"Adventure on the Colorado, by Al Morton, comprises 1,600 feet of film and (at twenty four frames a second) forty eight minutes of screen time. In it, six men in two boats travel down the Colorado River from Moab, in southeastern Utah, to Lee's Ferry, in northern Arizona. Taking fifteen days, the trip covered some 300 miles, forty of which were through cataracts already claiming twenty nine lives. These are the bare and simple facts of the case. But these facts cannot begin to tell the story of Mr. Mortons epic adventure. And mind you, we are not concerned here with the breath taking dangers of the trip itself — although these alone were awesome and challenging. We are concerned only with Mr. Morton's filming adventures and the bright, indomitable story of them as recorded so stirringly in his film. That story is one of inflexible resolve against all compromise, even in the face of well nigh impossible circumstance. At one point in the picture, Mr. Morton shows us a rugged and precipitous approach to the river known as "Hole in the Rock." It was through this narrow passage that, years ago, a little band of Mormons, sent to colonize the San Juan country, brought their wagons and their belongings. In laces where the chasm had narrowed so sharply as to block the cavalcade, they dismantled the wagons and packed them through on their backs. For they had set out to cross the river — and cross it they did. Mr. Morton's filming resolve must have been of that same high order — almost religious in its intensity. As the down-river journey grew ever more arduous, you waited with sympathetic understanding for those not quite perfect scenes which the incredible conditions must surely dictate. You were ready to make allowances, to accept the imperfect as relative perfection --under the circumstances. Not so with Mr. Morion. There was no compromise with quality in the Morton picture plan. He set out to film the river, and film it he did. Adventure on, the Colorado is a moving and splendid epic, recording both a gallant adventure and a glowing achievement." Movie Makers, Dec. 1947, 513.
"Shows an expedition up Mount Grenville at the head of Bute Inlet" British Columbia Archives.
This film was produced in the late 1930s.
"A 1926 hunting trip in the East Kootenay region. The hunting party comprises Allan H. De Wolf, Claire and Elmore Staples, Bob Grimes, and Barney and Ralph Clifford, with Mr. and Mrs. Paul Stevens as guide and cook respectively, and 'Cheerful Joe' as Wrangler. The film shows the party on the trail with pack horses, in camp, and hunting bear, deer, elk and mountain goat. Specific locations include Elk Creek, Premier Lake, White River and Whiteswan Lake. There are good sequences on the packing of a pack horse and the skinning of big game. De Wolf's companions on this trip were his partners in the Western Explorations mine at Silverton" British Columbia Archives.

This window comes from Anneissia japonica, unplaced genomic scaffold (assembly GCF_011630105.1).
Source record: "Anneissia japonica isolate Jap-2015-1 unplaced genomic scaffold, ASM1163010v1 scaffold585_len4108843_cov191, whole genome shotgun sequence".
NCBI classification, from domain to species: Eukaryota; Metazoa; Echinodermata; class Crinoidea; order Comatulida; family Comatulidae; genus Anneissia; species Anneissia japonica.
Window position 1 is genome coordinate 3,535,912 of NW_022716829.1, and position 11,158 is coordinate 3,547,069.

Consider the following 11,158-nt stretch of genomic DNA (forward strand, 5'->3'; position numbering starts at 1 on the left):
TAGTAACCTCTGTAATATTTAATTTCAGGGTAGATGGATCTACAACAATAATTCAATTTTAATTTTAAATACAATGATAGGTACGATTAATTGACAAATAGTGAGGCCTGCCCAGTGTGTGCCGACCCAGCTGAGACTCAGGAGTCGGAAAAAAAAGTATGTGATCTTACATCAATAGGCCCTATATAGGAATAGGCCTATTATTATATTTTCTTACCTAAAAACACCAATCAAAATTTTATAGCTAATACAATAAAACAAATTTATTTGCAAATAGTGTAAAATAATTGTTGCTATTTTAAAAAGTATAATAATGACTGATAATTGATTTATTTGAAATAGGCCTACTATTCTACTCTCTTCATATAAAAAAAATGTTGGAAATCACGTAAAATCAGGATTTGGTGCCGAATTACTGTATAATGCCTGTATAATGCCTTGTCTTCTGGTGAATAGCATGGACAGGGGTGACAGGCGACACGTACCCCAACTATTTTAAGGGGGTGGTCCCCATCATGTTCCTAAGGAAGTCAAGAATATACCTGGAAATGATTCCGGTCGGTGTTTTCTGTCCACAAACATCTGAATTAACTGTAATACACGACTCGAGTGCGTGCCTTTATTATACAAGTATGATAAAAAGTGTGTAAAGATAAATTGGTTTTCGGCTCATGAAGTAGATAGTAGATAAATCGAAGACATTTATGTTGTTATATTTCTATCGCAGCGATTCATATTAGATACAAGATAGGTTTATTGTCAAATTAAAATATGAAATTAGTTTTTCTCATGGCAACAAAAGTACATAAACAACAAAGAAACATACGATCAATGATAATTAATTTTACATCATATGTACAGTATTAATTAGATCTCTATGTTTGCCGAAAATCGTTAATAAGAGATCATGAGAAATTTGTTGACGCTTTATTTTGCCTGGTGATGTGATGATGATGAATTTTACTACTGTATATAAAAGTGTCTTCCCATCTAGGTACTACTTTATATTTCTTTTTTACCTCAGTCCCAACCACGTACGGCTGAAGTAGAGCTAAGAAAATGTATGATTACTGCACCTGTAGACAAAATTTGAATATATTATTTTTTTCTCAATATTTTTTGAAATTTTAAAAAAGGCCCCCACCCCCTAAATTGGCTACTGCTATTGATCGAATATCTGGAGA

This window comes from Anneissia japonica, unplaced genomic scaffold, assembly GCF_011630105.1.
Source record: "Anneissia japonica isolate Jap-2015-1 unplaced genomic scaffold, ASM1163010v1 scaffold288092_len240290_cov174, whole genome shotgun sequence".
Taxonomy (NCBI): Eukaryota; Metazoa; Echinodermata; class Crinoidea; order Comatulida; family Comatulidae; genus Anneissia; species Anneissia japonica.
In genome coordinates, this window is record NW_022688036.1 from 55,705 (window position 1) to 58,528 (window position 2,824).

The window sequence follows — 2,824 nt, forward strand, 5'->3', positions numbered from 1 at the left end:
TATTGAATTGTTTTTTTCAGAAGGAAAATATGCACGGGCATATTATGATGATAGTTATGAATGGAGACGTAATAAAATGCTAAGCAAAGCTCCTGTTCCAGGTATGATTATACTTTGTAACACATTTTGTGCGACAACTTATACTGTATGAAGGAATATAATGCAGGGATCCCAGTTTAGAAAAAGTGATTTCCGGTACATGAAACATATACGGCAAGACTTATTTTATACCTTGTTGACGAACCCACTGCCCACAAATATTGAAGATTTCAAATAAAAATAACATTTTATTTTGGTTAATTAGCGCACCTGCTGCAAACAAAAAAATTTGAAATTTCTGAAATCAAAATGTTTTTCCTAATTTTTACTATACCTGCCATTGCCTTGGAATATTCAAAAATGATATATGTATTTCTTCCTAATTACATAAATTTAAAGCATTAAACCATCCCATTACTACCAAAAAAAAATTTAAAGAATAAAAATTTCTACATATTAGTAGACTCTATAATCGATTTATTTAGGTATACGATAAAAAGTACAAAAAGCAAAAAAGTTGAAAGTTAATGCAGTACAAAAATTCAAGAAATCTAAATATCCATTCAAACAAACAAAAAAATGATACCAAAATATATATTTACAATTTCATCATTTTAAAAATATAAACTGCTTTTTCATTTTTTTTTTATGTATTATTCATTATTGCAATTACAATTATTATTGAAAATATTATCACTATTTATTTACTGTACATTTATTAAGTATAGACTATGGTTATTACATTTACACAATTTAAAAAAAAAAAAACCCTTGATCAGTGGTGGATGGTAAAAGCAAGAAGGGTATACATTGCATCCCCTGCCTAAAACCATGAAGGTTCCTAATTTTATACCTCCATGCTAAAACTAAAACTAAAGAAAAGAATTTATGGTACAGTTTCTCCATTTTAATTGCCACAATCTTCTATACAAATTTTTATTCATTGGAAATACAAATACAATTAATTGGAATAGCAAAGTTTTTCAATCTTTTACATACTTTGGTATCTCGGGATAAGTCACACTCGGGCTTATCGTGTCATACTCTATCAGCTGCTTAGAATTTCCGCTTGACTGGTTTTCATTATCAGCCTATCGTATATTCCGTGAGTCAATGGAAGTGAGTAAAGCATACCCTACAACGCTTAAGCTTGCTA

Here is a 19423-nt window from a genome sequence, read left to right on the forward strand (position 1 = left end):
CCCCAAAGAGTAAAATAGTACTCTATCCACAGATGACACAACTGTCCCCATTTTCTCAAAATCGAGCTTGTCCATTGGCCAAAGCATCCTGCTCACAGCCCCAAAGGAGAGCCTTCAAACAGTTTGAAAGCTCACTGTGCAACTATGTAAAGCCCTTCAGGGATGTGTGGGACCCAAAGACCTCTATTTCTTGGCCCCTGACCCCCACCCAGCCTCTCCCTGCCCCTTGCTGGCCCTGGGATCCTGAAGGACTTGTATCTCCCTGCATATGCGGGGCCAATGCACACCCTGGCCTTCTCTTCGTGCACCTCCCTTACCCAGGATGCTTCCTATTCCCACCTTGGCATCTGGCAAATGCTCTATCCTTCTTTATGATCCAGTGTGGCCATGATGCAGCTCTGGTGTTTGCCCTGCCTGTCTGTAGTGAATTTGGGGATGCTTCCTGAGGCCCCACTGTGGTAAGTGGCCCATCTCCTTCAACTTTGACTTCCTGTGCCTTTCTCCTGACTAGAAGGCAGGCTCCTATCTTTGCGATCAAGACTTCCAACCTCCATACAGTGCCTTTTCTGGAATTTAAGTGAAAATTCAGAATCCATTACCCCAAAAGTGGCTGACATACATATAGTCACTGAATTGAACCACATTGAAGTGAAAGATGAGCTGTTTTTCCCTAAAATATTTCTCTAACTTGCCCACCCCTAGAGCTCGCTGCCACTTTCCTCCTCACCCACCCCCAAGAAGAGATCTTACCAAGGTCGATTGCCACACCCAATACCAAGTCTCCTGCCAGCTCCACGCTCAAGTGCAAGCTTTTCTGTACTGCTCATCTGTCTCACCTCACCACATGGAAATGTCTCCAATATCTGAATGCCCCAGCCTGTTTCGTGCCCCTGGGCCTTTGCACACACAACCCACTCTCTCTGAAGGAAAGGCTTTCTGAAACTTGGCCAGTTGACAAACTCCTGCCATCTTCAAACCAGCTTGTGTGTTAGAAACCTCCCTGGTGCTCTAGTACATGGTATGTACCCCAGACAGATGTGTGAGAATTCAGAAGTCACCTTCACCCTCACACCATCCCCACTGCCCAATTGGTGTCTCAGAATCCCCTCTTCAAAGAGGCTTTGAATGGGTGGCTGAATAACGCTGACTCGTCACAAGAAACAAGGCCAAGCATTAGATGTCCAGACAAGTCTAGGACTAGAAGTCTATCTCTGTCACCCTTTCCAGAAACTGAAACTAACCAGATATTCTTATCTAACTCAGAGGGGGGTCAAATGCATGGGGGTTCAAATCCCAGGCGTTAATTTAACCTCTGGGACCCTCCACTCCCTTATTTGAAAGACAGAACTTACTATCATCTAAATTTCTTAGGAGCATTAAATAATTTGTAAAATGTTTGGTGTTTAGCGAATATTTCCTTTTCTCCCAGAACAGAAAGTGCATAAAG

"With the recent scaling of Mt. Everest, it is appropriate that a mountain-climbing film should be entered — and should win — in this year's Ten Best contest. Jerry More's Canadian High Adventure is such a picture. Obviously, Mr. More is a competent climber himself, as well as being a good movie maker, for the film presents an amazing variety of camera angles which make one question where the cameraman must have been to take them. For example, some scenes show the climbers crossing a crevasse from underneath, leaving you with the single assumption that the cameraman climbed down into the crevasse to shoot them. Excellent photography, competent editing and a friendly, well-written narrative all combine to make Canadian High Adventure an outstanding mountain-climbing study." Movie Makers, Dec. 1953, 320, 332.
"Shows Don and Phyllis Munday on a backpacking expedition into the Bella Coola Valley, then climbing Mount Saugstad" British Columbia Archives.
"Chester Dale was aboard a boat somewhere on the Nile when a native elephant hunt happened along. He made a remarkable camera record of the exciting chase" The Baltimore Sun, June 17, 1934, 44.
"Members of the BC Mountaineering Club fly from Jericho Beach, Vancouver, in a Sikorsky S-38 amphibian (Canadian Airways, registration CF-ASO), and land on Garibaldi Lake. Most of the footage depicts the members climbing Mount Garibaldi and resting at the summit. Returning to the lake, they board the amphibian and fly back to Jericho Beach" British Columbia Archives.
"In Grand Adventure Louise Fetzner presents a lively record of a daring run through the wild rapids of the Colorado River, as it courses the Grand Canyon from Lee's Ferry to Lake Mead. While thrilling scenes of the intrepid boats and boatmen provide the film's drama, Mrs. Fetzner has not overlooked human interest sequences on the small daily activities of these hardy adventurers. Generally good in photography and editing, the film falls off in pace somewhat in its latter portions. And perhaps the frequent inserts of a title-map of the Colorado are more hindrance than help in what is essentially an action picture." Movie Makers, Dec. 1952, 340.
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